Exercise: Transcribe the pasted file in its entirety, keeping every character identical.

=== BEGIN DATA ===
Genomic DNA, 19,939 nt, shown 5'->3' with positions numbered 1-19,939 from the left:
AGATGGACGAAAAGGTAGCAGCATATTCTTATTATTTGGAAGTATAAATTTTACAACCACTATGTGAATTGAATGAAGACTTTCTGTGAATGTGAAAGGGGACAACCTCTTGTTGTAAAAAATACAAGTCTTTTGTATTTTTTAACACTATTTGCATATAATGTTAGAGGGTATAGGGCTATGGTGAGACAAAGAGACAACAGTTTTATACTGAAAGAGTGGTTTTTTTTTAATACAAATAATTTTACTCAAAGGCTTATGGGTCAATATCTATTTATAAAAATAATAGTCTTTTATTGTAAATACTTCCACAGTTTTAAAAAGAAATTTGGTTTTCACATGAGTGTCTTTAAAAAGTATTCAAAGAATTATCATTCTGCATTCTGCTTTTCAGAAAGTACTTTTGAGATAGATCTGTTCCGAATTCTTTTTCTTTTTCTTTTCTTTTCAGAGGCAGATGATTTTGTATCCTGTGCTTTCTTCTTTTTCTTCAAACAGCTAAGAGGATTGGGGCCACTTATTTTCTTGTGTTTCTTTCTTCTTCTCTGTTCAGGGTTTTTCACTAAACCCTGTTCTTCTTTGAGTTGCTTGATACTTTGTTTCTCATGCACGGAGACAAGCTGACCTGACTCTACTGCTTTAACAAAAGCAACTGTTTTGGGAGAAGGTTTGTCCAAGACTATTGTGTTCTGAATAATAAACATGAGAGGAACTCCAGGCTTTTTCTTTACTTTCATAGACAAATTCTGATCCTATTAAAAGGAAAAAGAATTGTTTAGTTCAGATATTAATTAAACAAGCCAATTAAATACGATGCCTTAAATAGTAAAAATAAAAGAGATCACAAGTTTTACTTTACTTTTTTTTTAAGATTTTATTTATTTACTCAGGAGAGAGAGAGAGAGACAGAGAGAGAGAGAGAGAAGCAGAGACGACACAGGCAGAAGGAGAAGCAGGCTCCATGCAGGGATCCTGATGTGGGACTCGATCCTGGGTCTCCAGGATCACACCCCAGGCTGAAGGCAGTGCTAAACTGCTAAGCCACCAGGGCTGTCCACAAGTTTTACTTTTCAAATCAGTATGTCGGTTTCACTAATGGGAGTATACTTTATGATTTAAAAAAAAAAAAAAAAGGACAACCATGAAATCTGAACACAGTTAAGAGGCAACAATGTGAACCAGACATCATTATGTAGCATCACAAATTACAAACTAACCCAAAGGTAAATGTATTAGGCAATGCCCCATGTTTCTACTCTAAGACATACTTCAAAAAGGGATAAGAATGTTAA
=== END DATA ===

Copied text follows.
Genomic DNA, 19,939 nt, shown 5'->3' with positions numbered 1-19,939 from the left:
AGATGGACGAAAAGGTAGCAGCATATTCTTATTATTTGGAAGTATAAATTTTACAACCACTATGTGAATTGAATGAAGACTTTCTGTGAATGTGAAAGGGGACAACCTCTTGTTGTAAAAAATACAAGTCTTTTGTATTTTTTAACACTATTTGCATATAATGTTAGAGGGTATAGGGCTATGGTGAGACAAAGAGACAACAGTTTTATACTGAAAGAGTGGTTTTTTTTTAATACAAATAATTTTACTCAAAGGCTTATGGGTCAATATCTATTTATAAAAATAATAGTCTTTTATTGTAAATACTTCCACAGTTTTAAAAAGAAATTTGGTTTTCACATGAGTGTCTTTAAAAAGTATTCAAAGAATTATCATTCTGCATTCTGCTTTTCAGAAAGTACTTTTGAGATAGATCTGTTCCGAATTCTTTTTCTTTTTCTTTTCTTTTCAGAGGCAGATGATTTTGTATCCTGTGCTTTCTTCTTTTTCTTCAAACAGCTAAGAGGATTGGGGCCACTTATTTTCTTGTGTTTCTTTCTTCTTCTCTGTTCAGGGTTTTTCACTAAACCCTGTTCTTCTTTGAGTTGCTTGATACTTTGTTTCTCATGCACGGAGACAAGCTGACCTGACTCTACTGCTTTAACAAAAGCAACTGTTTTGGGAGAAGGTTTGTCCAAGACTATTGTGTTCTGAATAATAAACATGAGAGGAACTCCAGGCTTTTTCTTTACTTTCATAGACAAATTCTGATCCTATTAAAAGGAAAAAGAATTGTTTAGTTCAGATATTAATTAAACAAGCCAATTAAATACGATGCCTTAAATAGTAAAAATAAAAGAGATCACAAGTTTTACTTTACTTTTTTTTTAAGATTTTATTTATTTACTCAGGAGAGAGAGAGAGAGACAGAGAGAGAGAGAGAGAAGCAGAGACGACACAGGCAGAAGGAGAAGCAGGCTCCATGCAGGGATCCTGATGTGGGACTCGATCCTGGGTCTCCAGGATCACACCCCAGGCTGAAGGCAGTGCTAAACTGCTAAGCCACCAGGGCTGTCCACAAGTTTTACTTTTCAAATCAGTATGTCGGTTTCACTAATGGGAGTATACTTTATGATTTAAAAAAAAAAAAAAAAGGACAACCATGAAATCTGAACACAGTTAAGAGGCAACAATGTGAACCAGACATCATTATGTAGCATCACAAATTACAAACTAACCCAAAGGTAAATGTATTAGGCAATGCCCCATGTTTCTACTCTAAGACATACTTCAAAAAGGGATAAGAATGTTAA